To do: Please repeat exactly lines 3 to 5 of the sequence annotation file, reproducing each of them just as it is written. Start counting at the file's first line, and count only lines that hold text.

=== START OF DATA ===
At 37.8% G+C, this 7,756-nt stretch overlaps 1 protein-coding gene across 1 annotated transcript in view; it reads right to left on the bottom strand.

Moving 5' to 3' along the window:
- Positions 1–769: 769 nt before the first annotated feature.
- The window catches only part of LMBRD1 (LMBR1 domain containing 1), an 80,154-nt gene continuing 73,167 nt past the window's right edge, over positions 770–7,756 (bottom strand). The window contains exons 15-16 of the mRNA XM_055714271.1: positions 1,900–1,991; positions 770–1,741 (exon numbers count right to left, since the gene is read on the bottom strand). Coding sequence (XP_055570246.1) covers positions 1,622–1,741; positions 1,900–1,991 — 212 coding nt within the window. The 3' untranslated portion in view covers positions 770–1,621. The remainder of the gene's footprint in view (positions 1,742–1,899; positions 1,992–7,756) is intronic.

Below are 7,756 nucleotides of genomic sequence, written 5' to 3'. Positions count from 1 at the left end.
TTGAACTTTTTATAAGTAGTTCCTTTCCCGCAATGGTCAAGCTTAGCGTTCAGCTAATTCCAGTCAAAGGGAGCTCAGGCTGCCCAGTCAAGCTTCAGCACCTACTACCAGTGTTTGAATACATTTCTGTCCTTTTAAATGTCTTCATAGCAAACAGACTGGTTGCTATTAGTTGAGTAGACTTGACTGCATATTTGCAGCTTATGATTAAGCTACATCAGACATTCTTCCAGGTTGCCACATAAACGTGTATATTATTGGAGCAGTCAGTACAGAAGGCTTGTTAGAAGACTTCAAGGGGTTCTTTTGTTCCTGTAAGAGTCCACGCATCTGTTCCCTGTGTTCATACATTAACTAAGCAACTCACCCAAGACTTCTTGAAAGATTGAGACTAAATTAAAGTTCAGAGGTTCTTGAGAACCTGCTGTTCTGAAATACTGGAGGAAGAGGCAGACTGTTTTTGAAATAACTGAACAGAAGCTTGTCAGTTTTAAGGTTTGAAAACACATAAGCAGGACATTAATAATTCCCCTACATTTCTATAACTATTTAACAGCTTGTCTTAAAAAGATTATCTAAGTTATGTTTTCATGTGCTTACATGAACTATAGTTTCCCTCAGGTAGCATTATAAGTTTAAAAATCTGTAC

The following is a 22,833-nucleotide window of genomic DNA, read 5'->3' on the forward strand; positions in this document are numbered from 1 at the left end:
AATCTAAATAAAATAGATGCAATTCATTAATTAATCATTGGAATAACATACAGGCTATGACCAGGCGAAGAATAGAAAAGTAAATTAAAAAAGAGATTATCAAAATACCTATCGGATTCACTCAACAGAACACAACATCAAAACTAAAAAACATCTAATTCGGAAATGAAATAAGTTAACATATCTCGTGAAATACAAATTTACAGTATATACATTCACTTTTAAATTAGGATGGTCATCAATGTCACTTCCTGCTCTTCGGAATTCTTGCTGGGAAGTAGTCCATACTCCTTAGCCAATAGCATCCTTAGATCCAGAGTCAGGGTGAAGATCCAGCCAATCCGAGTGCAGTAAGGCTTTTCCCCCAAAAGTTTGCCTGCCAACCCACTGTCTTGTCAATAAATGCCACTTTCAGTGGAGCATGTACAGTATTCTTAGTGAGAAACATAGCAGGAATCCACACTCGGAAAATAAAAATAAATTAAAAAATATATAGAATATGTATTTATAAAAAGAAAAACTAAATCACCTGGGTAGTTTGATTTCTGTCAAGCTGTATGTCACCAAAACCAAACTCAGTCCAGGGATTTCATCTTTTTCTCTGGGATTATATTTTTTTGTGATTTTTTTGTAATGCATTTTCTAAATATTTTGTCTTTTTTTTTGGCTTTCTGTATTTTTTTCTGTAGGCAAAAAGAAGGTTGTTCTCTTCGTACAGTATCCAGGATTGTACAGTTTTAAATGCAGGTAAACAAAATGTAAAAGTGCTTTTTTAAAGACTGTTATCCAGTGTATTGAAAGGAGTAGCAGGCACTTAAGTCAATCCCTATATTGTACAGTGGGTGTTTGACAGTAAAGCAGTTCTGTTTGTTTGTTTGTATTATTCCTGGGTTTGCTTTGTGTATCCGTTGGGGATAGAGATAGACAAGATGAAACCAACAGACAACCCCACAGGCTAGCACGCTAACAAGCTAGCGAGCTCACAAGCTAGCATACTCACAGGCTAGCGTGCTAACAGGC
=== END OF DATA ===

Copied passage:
- Positions 1–769: 769 nt before the first annotated feature.
- The window catches only part of LMBRD1 (LMBR1 domain containing 1), an 80,154-nt gene continuing 73,167 nt past the window's right edge, over positions 770–7,756 (bottom strand). The window contains exons 15-16 of the mRNA XM_055714271.1: positions 1,900–1,991; positions 770–1,741 (exon numbers count right to left, since the gene is read on the bottom strand). Coding sequence (XP_055570246.1) covers positions 1,622–1,741; positions 1,900–1,991 — 212 coding nt within the window. The 3' untranslated portion in view covers positions 770–1,621. The remainder of the gene's footprint in view (positions 1,742–1,899; positions 1,992–7,756) is intronic.

Below are 7,756 nucleotides of genomic sequence, written 5' to 3'. Positions count from 1 at the left end.